Multi-manager hedge funds have offered very attractive returns at relatively low risk levels over the past few years.  As a result, they have captured the attention of numerous investors, leading to an ongoing influx of assets under management (AuM). This has inevitably put a strain on the rising stars in the industry as they reach capacity limits, and introduced less liquid redemption terms across many multi-manager funds.

At the same time, an increasing array of newcomers has appeared on the scene, harnessing the momentum of AuM inflows and providing fresh spins on the established multi-manager model. Given these changes, it’s only logical for investors to ask: "How do we navigate this evolving landscape?"

In a previous post, we took you through a deep dive into the value drivers that lie at the heart of classic multi-manager funds, arming investors with the knowledge necessary to pinpoint the most promising candidates. But what if you, as an investor, can't or don't want to navigate the increasingly illiquid redemption terms or absorb the high fees commonly associated with these funds?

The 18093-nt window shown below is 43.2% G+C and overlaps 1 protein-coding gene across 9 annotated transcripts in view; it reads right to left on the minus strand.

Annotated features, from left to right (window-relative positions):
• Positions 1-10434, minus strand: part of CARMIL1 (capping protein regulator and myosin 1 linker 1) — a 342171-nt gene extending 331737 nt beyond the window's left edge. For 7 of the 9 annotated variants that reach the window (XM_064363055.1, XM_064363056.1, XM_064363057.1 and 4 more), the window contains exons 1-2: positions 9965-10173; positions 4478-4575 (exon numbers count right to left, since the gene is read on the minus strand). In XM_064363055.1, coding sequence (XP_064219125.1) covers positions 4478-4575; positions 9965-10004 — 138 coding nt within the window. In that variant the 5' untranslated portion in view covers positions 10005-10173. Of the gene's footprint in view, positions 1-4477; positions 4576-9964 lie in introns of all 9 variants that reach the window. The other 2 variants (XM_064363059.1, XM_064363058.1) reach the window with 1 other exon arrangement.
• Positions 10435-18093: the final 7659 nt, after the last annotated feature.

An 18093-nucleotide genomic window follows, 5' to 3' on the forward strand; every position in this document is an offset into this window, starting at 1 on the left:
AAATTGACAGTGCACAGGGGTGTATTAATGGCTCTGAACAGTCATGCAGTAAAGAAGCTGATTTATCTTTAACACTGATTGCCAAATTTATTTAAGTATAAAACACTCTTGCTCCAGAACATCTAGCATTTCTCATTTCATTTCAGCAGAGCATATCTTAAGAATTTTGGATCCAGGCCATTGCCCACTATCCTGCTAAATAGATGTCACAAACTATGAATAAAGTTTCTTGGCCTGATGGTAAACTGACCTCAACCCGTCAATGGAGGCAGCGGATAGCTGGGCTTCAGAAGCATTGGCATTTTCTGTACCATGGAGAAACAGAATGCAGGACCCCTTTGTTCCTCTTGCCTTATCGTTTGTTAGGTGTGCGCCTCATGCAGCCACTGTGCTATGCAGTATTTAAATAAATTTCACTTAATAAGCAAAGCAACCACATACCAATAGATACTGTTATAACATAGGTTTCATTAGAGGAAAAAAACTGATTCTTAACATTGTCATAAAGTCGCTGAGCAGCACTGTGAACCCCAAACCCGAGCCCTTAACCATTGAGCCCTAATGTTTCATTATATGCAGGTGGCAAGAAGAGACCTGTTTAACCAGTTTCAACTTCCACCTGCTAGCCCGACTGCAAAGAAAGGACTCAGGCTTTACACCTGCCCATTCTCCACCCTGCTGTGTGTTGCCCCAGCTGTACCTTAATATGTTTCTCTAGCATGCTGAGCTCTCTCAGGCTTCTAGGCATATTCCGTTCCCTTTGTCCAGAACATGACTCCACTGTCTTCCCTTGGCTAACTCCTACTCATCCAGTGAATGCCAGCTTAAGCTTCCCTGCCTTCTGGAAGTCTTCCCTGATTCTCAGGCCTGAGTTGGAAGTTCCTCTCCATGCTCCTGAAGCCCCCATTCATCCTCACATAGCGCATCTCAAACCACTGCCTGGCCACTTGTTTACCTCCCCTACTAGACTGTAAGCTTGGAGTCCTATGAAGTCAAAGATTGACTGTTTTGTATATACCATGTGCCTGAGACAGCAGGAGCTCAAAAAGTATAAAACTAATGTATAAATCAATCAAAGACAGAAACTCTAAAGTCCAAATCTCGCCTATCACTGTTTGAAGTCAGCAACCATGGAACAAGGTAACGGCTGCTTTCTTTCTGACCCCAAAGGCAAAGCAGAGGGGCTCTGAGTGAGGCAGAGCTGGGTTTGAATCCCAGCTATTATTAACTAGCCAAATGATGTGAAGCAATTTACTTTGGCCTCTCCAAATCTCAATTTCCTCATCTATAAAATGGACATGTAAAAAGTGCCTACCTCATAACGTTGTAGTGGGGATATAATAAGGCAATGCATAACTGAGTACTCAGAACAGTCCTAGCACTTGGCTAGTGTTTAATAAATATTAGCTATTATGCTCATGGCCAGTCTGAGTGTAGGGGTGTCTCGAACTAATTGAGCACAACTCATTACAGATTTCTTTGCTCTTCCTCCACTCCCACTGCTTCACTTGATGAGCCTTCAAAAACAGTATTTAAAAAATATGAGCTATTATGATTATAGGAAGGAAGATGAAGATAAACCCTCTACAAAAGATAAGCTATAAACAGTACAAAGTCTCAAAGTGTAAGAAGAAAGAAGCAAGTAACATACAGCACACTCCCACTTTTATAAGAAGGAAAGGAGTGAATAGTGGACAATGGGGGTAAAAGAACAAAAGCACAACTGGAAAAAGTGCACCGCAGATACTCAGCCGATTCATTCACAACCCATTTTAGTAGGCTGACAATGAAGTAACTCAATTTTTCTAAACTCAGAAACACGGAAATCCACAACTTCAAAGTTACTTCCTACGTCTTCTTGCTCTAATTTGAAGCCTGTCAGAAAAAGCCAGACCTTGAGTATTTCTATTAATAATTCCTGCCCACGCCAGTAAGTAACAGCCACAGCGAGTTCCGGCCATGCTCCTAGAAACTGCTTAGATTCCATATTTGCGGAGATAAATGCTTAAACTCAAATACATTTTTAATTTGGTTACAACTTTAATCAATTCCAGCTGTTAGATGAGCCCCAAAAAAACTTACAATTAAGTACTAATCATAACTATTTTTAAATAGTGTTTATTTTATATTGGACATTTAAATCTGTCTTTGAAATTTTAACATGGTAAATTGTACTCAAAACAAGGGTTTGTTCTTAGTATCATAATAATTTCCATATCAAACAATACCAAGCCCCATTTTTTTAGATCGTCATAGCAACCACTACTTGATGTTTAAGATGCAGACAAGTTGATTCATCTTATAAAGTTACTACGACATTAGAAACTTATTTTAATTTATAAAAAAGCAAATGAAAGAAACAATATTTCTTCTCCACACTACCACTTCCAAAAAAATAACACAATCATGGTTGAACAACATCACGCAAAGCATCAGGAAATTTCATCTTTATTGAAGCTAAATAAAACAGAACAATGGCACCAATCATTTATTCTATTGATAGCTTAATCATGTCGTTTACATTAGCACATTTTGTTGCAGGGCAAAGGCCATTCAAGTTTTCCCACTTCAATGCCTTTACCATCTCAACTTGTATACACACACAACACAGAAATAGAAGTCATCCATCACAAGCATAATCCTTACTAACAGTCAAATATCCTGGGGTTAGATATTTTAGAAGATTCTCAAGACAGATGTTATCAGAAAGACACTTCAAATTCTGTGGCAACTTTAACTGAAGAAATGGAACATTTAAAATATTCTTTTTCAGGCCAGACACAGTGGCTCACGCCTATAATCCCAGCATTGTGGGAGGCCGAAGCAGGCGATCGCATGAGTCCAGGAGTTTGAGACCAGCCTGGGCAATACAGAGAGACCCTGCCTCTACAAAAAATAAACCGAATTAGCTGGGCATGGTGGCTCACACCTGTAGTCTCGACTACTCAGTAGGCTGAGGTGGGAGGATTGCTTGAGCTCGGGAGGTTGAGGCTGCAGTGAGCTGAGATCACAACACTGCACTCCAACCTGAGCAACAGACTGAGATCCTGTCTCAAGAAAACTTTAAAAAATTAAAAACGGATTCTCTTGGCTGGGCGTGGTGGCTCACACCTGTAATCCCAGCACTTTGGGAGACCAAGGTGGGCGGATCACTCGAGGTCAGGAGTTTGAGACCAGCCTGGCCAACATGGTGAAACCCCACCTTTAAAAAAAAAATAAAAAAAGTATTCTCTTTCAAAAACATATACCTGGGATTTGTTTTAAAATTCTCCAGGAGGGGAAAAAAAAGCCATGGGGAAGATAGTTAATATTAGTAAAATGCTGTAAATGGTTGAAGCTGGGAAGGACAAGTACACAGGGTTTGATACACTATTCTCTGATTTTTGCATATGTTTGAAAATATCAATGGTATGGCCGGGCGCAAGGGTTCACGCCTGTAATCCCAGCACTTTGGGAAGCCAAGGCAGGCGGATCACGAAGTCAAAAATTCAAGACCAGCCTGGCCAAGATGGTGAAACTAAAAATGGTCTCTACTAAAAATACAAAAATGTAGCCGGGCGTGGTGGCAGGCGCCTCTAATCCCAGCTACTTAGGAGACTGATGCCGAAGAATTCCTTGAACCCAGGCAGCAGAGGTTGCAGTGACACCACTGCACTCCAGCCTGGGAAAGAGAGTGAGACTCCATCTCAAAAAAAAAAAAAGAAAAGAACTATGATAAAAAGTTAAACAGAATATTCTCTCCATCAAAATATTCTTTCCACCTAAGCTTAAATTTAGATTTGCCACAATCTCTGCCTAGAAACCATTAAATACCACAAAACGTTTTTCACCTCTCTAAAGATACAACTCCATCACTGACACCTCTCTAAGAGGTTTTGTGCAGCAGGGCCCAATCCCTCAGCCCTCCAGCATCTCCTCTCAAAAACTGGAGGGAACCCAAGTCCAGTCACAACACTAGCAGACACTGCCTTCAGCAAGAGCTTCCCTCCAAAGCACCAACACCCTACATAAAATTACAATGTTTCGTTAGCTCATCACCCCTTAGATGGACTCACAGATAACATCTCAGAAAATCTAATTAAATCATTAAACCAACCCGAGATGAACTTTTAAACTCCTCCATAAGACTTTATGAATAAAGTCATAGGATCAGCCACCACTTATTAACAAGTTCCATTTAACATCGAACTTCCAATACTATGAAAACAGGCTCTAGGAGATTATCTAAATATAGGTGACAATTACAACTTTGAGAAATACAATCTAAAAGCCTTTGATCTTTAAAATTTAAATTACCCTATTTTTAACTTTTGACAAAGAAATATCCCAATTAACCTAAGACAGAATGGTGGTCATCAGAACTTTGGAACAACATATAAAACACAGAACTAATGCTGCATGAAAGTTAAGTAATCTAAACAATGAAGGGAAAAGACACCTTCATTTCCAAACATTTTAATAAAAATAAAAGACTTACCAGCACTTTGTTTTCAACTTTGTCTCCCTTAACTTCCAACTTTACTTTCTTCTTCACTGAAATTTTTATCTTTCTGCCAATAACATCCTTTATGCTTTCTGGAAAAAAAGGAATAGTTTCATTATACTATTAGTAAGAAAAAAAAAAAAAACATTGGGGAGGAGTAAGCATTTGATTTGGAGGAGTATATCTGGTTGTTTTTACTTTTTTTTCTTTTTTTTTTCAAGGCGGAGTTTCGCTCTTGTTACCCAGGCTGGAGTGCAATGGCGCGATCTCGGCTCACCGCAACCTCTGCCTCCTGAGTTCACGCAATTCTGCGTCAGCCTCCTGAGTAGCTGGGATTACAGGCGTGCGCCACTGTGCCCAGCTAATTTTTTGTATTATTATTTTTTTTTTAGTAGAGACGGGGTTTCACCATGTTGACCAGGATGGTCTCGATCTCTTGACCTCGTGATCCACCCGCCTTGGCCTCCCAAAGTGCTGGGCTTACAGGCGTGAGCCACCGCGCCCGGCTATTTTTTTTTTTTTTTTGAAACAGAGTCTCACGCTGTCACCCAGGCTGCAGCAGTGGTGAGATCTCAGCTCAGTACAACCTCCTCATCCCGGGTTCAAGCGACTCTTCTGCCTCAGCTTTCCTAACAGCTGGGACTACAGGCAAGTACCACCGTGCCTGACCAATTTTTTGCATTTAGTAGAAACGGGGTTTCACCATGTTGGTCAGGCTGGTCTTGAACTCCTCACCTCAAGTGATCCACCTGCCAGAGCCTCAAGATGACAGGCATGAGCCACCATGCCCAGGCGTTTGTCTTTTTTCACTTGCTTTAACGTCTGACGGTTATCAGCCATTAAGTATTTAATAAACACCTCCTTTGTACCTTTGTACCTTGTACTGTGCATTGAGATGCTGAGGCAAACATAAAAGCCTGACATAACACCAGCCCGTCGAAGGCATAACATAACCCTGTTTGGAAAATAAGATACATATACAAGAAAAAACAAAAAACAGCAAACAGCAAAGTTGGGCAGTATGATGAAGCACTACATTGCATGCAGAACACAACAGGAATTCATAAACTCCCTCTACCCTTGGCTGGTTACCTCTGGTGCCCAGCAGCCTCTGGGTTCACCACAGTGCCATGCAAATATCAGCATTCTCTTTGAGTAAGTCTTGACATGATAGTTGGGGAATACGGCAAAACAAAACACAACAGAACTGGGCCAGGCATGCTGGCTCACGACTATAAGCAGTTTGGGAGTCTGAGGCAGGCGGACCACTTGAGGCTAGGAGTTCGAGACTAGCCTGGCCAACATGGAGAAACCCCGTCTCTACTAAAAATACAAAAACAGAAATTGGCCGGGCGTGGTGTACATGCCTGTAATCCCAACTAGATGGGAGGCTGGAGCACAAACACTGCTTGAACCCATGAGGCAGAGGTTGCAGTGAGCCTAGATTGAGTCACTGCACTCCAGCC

In this post, we’ll explore an alternative to the traditional offshore multi-manager hedge fund. Our proposed alternative boasts a similar risk-return profile to its counterpart, but with the added benefits of superior liquidity and more transparency.


Quantitative Investment Strategies

As we will see below, we suggest that investors willing to adopt a more trading-oriented investment approach can lean on the investment model of multi-manager hedge funds to invest in Quantitative Investment Strategies (QIS). QIS are systematic investment strategies, similar to those employed at hedge funds, offered by investment banks. This allows investors to easily access hedge fund-like return streams with much higher liquidity and transparency. The fee structure usually varies from bank to bank, and from strategy to strategy. They may consist of costs directly embedded in the index, entry and exit costs, and swap fees. Yet, in aggregate, they are usually much cheaper than comparable hedge fund investments. Given these advantages, the QIS market has seen steady growth in the past and today stands at approximately $370 billion (see this Bloomberg article for a brief overview).